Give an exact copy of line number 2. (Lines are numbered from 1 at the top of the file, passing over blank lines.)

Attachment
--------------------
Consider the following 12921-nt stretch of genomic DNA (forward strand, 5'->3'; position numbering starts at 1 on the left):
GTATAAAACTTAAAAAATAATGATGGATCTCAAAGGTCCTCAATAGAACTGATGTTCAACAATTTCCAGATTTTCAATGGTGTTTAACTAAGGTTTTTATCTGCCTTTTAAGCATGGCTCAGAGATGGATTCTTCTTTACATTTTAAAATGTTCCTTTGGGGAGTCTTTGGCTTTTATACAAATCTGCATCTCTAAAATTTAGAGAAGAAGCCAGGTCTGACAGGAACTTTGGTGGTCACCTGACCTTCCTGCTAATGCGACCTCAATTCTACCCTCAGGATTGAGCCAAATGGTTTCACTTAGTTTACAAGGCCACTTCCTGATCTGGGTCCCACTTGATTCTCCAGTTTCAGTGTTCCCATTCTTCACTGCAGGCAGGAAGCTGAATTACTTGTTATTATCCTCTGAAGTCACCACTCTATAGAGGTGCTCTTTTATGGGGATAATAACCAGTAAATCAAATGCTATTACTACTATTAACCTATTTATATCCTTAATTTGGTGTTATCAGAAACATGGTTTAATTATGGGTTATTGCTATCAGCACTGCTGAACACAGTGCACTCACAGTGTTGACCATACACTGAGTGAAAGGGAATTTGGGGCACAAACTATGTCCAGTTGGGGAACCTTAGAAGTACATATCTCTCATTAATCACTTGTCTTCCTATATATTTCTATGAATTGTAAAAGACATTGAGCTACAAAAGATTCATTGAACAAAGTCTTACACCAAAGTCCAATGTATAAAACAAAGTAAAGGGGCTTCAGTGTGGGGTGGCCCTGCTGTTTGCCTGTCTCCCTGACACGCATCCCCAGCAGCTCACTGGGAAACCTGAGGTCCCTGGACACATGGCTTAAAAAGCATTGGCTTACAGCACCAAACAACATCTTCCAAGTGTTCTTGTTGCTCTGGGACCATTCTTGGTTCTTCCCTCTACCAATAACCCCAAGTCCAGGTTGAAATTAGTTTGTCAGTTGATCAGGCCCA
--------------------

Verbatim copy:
GTATAAAACTTAAAAAATAATGATGGATCTCAAAGGTCCTCAATAGAACTGATGTTCAACAATTTCCAGATTTTCAATGGTGTTTAACTAAGGTTTTTATCTGCCTTTTAAGCATGGCTCAGAGATGGATTCTTCTTTACATTTTAAAATGTTCCTTTGGGGAGTCTTTGGCTTTTATACAAATCTGCATCTCTAAAATTTAGAGAAGAAGCCAGGTCTGACAGGAACTTTGGTGGTCACCTGACCTTCCTGCTAATGCGACCTCAATTCTACCCTCAGGATTGAGCCAAATGGTTTCACTTAGTTTACAAGGCCACTTCCTGATCTGGGTCCCACTTGATTCTCCAGTTTCAGTGTTCCCATTCTTCACTGCAGGCAGGAAGCTGAATTACTTGTTATTATCCTCTGAAGTCACCACTCTATAGAGGTGCTCTTTTATGGGGATAATAACCAGTAAATCAAATGCTATTACTACTATTAACCTATTTATATCCTTAATTTGGTGTTATCAGAAACATGGTTTAATTATGGGTTATTGCTATCAGCACTGCTGAACACAGTGCACTCACAGTGTTGACCATACACTGAGTGAAAGGGAATTTGGGGCACAAACTATGTCCAGTTGGGGAACCTTAGAAGTACATATCTCTCATTAATCACTTGTCTTCCTATATATTTCTATGAATTGTAAAAGACATTGAGCTACAAAAGATTCATTGAACAAAGTCTTACACCAAAGTCCAATGTATAAAACAAAGTAAAGGGGCTTCAGTGTGGGGTGGCCCTGCTGTTTGCCTGTCTCCCTGACACGCATCCCCAGCAGCTCACTGGGAAACCTGAGGTCCCTGGACACATGGCTTAAAAAGCATTGGCTTACAGCACCAAACAACATCTTCCAAGTGTTCTTGTTGCTCTGGGACCATTCTTGGTTCTTCCCTCTACCAATAACCCCAAGTCCAGGTTGAAATTAGTTTGTCAGTTGATCAGGCCCA